- are one important area of study for a wide range of scientists who study biology, glaciers, climate, and other fields
- may hold clues to the future of ice sheets and glaciers in a world with warming temperatures.
Frozen ground is soil or rock in which part or all of the water has frozen. If the ground is frozen all year long, we call it “permafrost,” or permanently frozen ground.
- exists mostly in the Arctic and Antarctic, but frozen ground can also be found at high elevations
- has begun to melt as climate warms
- often has an “active layer” near the surface, where plants can live because the soil is thawed for at least part of the year
- creates problems for people who are building structures, roads, or dams because it can shift them when it melts
- stores greenhouse gases like carbon and methane; scientists are studying how these gases will affect climate as temperatures warm and permafrost thaws.
Learn more about snow, ice, glaciers, ice sheets, ice shelves, sea ice…follow the links below!
These links from The National Snow and Ice Data Center website are great places for more learning!
A great photo gallery to look through!
Cryosphere Quick Facts
Photos and facts about: Arctic sea ice, ice sheets, ice shelves, and icebergs.
Is the cryosphere sending signals about climate change?
The cryosphere, where water is frozen, provides us with direct, visual evidence of temperature changes. Ice and snow exist relatively close to their melting point and may frequently change from solid to liquid and back again, resulting in dramatic visual changes across the landscape as features like glaciers and ice sheets shrink or grow.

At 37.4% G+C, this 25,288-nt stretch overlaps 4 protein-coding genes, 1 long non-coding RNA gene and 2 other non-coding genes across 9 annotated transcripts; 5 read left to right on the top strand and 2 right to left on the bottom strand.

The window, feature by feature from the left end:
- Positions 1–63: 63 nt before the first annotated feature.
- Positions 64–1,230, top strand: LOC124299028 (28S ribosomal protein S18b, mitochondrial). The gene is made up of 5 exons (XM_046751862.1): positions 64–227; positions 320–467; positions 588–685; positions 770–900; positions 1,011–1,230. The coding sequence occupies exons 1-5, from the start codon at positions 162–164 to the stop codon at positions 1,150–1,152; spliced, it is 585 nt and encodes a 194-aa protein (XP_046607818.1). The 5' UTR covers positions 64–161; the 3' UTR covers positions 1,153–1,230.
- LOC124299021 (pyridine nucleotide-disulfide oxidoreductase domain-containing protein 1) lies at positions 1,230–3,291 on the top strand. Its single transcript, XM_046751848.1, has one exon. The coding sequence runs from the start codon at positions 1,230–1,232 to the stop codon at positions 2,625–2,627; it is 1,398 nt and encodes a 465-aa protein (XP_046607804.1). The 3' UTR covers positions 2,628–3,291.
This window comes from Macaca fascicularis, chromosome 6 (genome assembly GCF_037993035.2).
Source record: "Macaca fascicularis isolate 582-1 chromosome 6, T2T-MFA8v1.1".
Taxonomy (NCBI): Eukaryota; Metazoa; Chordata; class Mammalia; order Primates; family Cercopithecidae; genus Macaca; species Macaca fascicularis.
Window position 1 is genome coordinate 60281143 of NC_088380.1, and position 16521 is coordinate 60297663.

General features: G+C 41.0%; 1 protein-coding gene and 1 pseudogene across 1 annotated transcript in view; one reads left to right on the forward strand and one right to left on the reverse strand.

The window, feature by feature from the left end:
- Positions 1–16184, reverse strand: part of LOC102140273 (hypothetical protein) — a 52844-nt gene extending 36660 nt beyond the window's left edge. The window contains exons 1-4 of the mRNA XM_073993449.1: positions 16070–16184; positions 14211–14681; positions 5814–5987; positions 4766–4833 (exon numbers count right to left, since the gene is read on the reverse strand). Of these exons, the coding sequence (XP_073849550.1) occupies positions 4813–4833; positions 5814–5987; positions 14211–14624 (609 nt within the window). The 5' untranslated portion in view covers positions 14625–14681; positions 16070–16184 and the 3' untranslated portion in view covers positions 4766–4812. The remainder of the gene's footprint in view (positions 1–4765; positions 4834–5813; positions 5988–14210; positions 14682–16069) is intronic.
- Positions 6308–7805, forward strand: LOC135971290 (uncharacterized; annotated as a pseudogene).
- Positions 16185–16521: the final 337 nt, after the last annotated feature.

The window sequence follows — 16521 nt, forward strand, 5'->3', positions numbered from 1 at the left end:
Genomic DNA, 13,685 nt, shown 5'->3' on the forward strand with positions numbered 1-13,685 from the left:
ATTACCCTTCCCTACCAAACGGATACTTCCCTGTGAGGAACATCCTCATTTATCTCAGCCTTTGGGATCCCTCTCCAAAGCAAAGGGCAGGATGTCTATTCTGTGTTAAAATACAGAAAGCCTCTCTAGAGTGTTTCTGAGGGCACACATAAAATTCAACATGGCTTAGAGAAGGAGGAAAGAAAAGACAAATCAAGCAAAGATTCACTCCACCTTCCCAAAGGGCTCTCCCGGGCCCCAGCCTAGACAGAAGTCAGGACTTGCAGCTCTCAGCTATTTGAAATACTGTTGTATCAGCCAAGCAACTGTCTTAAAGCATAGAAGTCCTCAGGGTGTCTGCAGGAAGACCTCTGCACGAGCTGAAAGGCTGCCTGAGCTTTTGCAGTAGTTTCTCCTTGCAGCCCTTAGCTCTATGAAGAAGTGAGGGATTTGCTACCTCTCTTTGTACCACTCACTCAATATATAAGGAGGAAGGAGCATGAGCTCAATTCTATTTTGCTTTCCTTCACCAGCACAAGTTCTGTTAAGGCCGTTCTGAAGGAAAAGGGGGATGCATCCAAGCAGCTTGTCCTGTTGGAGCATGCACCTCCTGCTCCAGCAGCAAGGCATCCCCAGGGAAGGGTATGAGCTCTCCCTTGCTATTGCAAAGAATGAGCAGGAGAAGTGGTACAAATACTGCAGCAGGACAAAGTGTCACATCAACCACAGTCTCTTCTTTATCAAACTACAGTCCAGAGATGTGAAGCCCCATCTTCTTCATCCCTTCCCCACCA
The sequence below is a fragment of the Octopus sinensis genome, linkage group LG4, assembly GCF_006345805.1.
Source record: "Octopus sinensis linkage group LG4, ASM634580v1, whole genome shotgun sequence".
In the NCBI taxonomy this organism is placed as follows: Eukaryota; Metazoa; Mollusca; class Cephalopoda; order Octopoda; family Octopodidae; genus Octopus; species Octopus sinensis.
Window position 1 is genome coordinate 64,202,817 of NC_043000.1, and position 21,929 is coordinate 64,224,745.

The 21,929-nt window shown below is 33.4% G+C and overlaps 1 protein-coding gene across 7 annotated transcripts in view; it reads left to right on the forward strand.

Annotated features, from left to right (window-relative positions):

Research in Harsh Conditions:
Field work on the East Antarctic Plateau may sound like a fun adventure. But imagine coming in from working in the constant freezing wind to warm up in a tent that is 28°F. As NSIDC researcher Ted Scambos says, “Staying warm and protecting your skin are the main concerns. Temperatures are frigid even in summer, -5 to -22°F. But the wind is the real danger.” Wind chill temperatures can reach -51°F. Now imagine living and working in those conditions for weeks.
** Ice Trek: Exploring the Lifecycle of a Drifting Antarctic Iceberg
** Arctic Megadunes (huge snow dunes)
** The Arctic Ice Dynamics Joint Experiment (research from 1972, 1975, 1976 in the Beaufort Sea; the first major Western sea ice experiment to answer questions about sea ice movement and changes in response to the influence of the atmosphere and ocean)
** Cryosphere Glossary
** Cold Link: Digital Library for Earth System Education
** Atlas of the Cryosphere
** Repeat Photography of Glaciers (photographs from the same location, years apart; showing changes of a particular glacier)
** Data on Virtual Globes: Google Earth files
** Print and Multimedia Resources